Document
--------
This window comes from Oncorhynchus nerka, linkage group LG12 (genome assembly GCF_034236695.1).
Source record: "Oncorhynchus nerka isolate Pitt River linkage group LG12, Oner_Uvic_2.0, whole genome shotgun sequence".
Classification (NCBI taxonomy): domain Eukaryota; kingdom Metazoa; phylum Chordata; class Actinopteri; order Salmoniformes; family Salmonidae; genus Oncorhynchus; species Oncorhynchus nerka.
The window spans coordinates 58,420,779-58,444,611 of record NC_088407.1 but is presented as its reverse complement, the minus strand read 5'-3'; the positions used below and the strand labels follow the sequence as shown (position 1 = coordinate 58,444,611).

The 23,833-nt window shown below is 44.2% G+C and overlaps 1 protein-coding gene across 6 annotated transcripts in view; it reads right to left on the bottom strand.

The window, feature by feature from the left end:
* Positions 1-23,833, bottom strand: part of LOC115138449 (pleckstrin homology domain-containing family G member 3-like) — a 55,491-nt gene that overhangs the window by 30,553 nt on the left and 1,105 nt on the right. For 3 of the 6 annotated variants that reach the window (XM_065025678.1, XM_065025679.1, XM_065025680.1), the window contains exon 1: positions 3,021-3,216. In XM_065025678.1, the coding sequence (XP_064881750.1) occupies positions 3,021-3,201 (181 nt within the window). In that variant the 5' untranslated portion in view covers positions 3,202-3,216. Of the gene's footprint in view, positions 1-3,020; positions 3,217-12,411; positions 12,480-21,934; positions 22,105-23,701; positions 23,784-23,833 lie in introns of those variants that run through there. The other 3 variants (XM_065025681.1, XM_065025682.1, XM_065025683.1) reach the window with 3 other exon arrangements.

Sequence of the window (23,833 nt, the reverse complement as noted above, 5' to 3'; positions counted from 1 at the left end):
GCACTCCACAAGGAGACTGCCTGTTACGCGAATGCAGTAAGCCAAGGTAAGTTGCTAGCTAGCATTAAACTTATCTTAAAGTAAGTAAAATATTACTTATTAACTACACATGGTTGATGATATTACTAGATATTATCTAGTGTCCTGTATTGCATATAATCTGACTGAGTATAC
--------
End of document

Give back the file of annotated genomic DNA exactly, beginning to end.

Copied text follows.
This window comes from Oncorhynchus nerka, linkage group LG12 (genome assembly GCF_034236695.1).
Source record: "Oncorhynchus nerka isolate Pitt River linkage group LG12, Oner_Uvic_2.0, whole genome shotgun sequence".
Classification (NCBI taxonomy): domain Eukaryota; kingdom Metazoa; phylum Chordata; class Actinopteri; order Salmoniformes; family Salmonidae; genus Oncorhynchus; species Oncorhynchus nerka.
The window spans coordinates 58,420,779-58,444,611 of record NC_088407.1 but is presented as its reverse complement, the minus strand read 5'-3'; the positions used below and the strand labels follow the sequence as shown (position 1 = coordinate 58,444,611).

The 23,833-nt window shown below is 44.2% G+C and overlaps 1 protein-coding gene across 6 annotated transcripts in view; it reads right to left on the bottom strand.

The window, feature by feature from the left end:
* Positions 1-23,833, bottom strand: part of LOC115138449 (pleckstrin homology domain-containing family G member 3-like) — a 55,491-nt gene that overhangs the window by 30,553 nt on the left and 1,105 nt on the right. For 3 of the 6 annotated variants that reach the window (XM_065025678.1, XM_065025679.1, XM_065025680.1), the window contains exon 1: positions 3,021-3,216. In XM_065025678.1, the coding sequence (XP_064881750.1) occupies positions 3,021-3,201 (181 nt within the window). In that variant the 5' untranslated portion in view covers positions 3,202-3,216. Of the gene's footprint in view, positions 1-3,020; positions 3,217-12,411; positions 12,480-21,934; positions 22,105-23,701; positions 23,784-23,833 lie in introns of those variants that run through there. The other 3 variants (XM_065025681.1, XM_065025682.1, XM_065025683.1) reach the window with 3 other exon arrangements.

Sequence of the window (23,833 nt, the reverse complement as noted above, 5' to 3'; positions counted from 1 at the left end):
GCACTCCACAAGGAGACTGCCTGTTACGCGAATGCAGTAAGCCAAGGTAAGTTGCTAGCTAGCATTAAACTTATCTTAAAGTAAGTAAAATATTACTTATTAACTACACATGGTTGATGATATTACTAGATATTATCTAGTGTCCTGTATTGCATATAATCTGACTGAGTATAC